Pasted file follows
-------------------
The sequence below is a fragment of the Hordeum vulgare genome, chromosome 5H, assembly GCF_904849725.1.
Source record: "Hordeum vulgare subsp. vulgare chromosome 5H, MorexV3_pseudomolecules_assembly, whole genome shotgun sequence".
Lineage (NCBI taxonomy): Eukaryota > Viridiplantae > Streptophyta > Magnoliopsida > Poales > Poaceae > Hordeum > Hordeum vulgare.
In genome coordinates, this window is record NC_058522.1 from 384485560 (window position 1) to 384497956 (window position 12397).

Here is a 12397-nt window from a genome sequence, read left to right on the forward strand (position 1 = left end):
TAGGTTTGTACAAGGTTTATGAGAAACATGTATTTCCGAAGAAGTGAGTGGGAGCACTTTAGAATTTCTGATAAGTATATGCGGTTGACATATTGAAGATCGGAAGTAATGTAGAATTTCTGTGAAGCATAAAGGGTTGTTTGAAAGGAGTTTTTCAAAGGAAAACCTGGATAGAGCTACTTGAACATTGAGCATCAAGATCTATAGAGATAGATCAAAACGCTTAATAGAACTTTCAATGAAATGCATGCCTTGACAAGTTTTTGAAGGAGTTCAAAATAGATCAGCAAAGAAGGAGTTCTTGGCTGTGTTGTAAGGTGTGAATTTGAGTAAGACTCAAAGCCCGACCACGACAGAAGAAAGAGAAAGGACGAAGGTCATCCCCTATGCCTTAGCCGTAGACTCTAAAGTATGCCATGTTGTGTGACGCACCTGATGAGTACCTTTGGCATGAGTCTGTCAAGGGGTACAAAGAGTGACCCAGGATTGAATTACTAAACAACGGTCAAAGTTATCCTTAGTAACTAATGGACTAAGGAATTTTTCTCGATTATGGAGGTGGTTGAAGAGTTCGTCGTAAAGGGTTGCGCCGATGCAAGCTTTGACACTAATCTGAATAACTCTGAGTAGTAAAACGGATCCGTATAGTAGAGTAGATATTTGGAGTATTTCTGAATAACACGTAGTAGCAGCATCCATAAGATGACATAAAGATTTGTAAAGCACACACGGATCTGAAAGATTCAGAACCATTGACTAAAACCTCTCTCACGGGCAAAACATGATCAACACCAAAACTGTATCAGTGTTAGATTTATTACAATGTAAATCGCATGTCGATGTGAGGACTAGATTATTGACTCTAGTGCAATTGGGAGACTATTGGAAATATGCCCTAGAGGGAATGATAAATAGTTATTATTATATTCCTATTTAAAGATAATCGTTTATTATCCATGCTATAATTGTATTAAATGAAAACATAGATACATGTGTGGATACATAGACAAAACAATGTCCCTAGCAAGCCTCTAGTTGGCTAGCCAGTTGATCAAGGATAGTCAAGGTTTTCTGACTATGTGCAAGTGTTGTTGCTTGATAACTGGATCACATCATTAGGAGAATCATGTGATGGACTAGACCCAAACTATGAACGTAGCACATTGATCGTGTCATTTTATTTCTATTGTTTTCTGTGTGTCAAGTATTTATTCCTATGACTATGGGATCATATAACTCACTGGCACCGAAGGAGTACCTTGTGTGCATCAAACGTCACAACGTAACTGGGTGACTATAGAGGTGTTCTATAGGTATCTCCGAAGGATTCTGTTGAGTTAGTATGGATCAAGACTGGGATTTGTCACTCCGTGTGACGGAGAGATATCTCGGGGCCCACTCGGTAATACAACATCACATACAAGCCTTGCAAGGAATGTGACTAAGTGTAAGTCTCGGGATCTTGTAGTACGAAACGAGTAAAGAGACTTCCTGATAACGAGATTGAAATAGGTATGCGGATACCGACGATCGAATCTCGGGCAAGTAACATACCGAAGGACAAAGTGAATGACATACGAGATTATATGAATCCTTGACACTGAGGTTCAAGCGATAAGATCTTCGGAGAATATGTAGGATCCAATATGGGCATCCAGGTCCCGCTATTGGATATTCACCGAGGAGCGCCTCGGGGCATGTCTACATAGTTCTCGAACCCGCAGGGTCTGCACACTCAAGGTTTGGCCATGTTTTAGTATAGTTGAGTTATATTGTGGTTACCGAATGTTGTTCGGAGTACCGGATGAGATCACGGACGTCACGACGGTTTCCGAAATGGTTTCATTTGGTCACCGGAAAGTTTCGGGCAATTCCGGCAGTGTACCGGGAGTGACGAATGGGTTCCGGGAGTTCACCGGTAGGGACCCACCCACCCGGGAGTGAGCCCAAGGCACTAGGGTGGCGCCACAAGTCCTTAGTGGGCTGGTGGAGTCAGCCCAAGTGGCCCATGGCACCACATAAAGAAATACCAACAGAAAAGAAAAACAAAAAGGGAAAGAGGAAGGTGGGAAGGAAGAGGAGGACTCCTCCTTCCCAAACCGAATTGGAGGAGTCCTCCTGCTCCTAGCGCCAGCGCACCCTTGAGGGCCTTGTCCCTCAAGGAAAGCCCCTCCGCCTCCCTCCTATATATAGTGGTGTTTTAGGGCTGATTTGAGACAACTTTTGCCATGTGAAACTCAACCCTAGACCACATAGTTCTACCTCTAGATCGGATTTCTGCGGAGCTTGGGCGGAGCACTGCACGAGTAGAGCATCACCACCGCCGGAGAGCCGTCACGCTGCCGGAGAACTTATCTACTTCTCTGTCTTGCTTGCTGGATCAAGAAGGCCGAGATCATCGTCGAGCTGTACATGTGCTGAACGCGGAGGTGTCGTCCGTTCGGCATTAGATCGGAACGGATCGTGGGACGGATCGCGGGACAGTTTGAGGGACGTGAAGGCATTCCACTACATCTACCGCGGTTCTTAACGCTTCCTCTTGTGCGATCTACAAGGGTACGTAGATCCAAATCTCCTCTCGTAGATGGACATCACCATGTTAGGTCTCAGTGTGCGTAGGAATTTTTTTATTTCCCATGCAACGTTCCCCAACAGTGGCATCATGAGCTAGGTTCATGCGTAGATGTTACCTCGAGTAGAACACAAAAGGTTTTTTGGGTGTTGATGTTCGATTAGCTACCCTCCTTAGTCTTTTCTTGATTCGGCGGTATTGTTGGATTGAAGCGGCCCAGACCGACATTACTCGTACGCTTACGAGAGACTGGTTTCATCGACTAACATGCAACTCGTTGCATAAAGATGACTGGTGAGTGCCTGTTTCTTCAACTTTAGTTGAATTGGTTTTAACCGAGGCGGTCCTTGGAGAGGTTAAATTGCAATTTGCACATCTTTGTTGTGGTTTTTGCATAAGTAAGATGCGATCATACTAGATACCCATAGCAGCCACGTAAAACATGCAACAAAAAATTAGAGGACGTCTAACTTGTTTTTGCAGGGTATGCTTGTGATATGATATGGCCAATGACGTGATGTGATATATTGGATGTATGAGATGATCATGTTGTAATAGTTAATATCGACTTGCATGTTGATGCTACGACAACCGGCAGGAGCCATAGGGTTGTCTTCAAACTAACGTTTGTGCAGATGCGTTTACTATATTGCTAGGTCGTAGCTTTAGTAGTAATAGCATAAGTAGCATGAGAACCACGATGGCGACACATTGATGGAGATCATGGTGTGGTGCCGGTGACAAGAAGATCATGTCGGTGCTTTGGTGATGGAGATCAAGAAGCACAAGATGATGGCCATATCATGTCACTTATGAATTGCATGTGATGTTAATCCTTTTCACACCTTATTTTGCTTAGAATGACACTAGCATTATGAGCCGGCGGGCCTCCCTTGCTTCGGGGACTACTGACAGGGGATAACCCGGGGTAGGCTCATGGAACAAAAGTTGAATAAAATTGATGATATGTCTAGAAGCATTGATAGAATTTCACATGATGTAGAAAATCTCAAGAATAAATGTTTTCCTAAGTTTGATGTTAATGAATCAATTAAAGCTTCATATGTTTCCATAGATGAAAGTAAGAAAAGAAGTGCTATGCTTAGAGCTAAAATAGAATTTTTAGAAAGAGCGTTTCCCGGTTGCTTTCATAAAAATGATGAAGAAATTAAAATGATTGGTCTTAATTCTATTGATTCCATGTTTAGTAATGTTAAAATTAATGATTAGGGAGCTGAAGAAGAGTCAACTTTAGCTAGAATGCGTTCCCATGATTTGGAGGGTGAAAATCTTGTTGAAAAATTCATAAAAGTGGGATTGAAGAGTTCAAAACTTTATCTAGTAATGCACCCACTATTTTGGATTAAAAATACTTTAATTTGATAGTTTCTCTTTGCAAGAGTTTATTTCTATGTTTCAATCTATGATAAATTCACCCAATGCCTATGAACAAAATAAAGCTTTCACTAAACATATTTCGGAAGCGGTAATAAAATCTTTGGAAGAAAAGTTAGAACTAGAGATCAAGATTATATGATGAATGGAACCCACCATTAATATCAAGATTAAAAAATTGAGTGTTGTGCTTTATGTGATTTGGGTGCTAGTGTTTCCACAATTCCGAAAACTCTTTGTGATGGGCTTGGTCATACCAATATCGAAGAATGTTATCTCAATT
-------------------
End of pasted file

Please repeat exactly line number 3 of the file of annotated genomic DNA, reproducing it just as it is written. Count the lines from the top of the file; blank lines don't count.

Lineage (NCBI taxonomy): Eukaryota > Viridiplantae > Streptophyta > Magnoliopsida > Poales > Poaceae > Hordeum > Hordeum vulgare.